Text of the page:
- The European Union inked its third deal with a coronavirus vaccine maker, securing 200 million doses of Johnson & Johnson’s experimental shot, provided it’s cleared for use by regulators.
- EU member states also have an option to buy as many as 200 million additional doses. The advanced purchase agreement follows similar deals with AstraZeneca and partners Sanofi and GlaxoSmithKline.
- The European Commission also announced a contract with Gilead, allowing EU member nations, the U.K. and a number of other countries to procure many as 500,000 treatment courses of remdesivir. Sold under the brand name, Veklury, the drug is the first shown to reduce recovery time for patients hospitalized with COVID-19.
After initially moving slower than the U.S. to lock up supplies of a potential coronavirus vaccine, the EU has signed a series of deals with drugmakers in recent weeks. In addition to the AstraZeneca and Sanofi-GSK agreements, the commission has finished the first stage of talks for contracts with CureVac, Moderna, and partners Pfizer and BioNTech.
European regulators have also begun “rolling” reviews of AstraZeneca and Pfizer-BioNTech’s candidates, though their outcomes will depend on trial results still to come.
Johnson & Johnson isn’t as far along as some of its rivals in testing a vaccine but may have an advantage in requiring only a single shot, instead of two. Early data from a Phase 1/2 study in the U.S. and Belgium showed that one injection led to an immune response in almost all of the volunteers, although it’s not yet known whether that will prove protective.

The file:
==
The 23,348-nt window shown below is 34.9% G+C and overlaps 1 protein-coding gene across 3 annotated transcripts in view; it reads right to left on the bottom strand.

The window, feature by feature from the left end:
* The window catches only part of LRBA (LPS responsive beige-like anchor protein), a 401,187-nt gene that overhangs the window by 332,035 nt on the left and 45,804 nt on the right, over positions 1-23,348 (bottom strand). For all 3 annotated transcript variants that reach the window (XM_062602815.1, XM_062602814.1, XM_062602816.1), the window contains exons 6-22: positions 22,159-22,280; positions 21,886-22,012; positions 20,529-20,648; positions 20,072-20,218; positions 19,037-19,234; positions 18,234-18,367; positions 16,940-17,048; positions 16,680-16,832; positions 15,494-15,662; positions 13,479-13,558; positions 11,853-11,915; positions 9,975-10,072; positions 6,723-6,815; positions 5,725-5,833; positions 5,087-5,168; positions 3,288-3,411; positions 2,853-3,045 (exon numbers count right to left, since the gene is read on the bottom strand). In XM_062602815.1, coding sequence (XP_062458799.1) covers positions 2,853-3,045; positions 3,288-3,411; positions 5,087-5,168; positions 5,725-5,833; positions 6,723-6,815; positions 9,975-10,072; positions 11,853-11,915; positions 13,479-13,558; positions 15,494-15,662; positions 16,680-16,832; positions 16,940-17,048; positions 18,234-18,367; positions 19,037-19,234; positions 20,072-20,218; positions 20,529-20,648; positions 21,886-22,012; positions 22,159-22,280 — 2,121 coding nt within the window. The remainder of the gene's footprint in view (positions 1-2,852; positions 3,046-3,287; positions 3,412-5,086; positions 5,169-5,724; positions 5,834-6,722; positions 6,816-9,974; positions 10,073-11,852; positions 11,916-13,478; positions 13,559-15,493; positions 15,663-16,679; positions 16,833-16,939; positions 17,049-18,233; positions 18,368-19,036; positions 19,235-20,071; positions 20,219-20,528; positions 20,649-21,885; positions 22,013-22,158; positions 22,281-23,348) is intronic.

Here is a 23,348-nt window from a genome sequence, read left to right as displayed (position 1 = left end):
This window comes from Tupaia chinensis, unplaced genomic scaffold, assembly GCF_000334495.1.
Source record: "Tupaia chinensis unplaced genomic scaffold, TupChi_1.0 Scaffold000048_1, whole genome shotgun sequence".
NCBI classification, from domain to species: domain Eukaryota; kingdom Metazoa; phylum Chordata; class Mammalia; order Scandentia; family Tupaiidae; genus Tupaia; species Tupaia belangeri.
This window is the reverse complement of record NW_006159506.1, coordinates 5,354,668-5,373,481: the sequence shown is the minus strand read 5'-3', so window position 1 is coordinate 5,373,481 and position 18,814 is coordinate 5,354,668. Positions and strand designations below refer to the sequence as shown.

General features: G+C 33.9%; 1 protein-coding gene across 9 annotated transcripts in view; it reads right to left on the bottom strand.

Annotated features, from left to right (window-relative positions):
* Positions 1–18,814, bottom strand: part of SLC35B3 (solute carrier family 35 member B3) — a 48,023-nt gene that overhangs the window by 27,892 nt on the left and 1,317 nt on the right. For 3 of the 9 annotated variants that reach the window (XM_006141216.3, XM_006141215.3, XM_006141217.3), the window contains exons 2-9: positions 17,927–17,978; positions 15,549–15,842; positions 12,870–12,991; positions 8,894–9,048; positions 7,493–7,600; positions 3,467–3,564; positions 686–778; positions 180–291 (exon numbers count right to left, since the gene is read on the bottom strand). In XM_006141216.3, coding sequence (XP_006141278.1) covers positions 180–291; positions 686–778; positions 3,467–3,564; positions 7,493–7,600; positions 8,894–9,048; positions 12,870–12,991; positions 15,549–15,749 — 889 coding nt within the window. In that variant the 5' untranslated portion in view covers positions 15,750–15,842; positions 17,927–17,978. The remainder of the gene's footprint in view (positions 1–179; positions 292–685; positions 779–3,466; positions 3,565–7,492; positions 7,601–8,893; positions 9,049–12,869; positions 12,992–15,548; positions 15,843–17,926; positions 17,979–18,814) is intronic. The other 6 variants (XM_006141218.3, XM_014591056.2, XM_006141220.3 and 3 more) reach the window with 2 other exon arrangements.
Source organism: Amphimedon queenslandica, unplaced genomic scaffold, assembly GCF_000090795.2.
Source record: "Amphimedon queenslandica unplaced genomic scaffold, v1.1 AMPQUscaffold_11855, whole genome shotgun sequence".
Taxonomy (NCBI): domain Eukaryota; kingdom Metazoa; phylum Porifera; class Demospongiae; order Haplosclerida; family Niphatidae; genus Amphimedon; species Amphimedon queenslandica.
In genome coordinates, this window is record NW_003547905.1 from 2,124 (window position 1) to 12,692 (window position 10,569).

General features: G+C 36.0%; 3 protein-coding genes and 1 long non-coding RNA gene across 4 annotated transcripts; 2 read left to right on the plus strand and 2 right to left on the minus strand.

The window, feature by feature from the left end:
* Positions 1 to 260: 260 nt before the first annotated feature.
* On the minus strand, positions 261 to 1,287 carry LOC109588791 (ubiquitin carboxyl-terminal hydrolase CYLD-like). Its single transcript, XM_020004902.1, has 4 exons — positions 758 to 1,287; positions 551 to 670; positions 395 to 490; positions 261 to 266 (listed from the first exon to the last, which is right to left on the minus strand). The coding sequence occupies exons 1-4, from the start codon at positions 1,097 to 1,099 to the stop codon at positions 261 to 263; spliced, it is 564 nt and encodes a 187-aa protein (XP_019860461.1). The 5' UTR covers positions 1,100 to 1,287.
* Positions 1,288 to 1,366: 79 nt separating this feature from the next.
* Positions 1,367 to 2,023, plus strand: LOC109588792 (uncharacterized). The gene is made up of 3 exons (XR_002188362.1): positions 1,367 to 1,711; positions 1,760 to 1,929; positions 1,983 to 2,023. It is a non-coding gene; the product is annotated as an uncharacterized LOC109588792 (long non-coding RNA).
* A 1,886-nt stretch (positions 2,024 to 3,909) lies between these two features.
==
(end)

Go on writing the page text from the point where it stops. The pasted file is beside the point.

The company began a Phase 3 study last month for the single-shot regimen and plans to enroll more 60,000 volunteers, more than any other coronavirus vaccine trial. Johnson & Johnson also intends to run a second Phase 3 trial evaluating a two-dose regimen later this year.
Paul Stoffels, Johnson & Johnson’s chief scientific officer, said the company is moving to provide the vaccine as quickly as possible. But Johnson & Johnson also emphasized in its statement that it’s working within “usual rigorous ethical standards of safety and sound scientific principles” as the pharmaceutical industry faces pressure from President Trump to produce a vaccine before Election Day.
The EU deal for Gilead’s COVID-19 treatment will have tangible results much more quickly. Gilead said it will begin fulfilling orders the week of Oct. 12 under the new agreement, which temporarily bypasses the usual country-by-country reimbursement process.
Gilead’s latest deal with the European Commission follows an earlier contract that covered 33,380 treatment courses for the EU and U.K. The biotech company has ramped up production of the medicine and is now able to meet more of the global demand for the coronavirus treatment.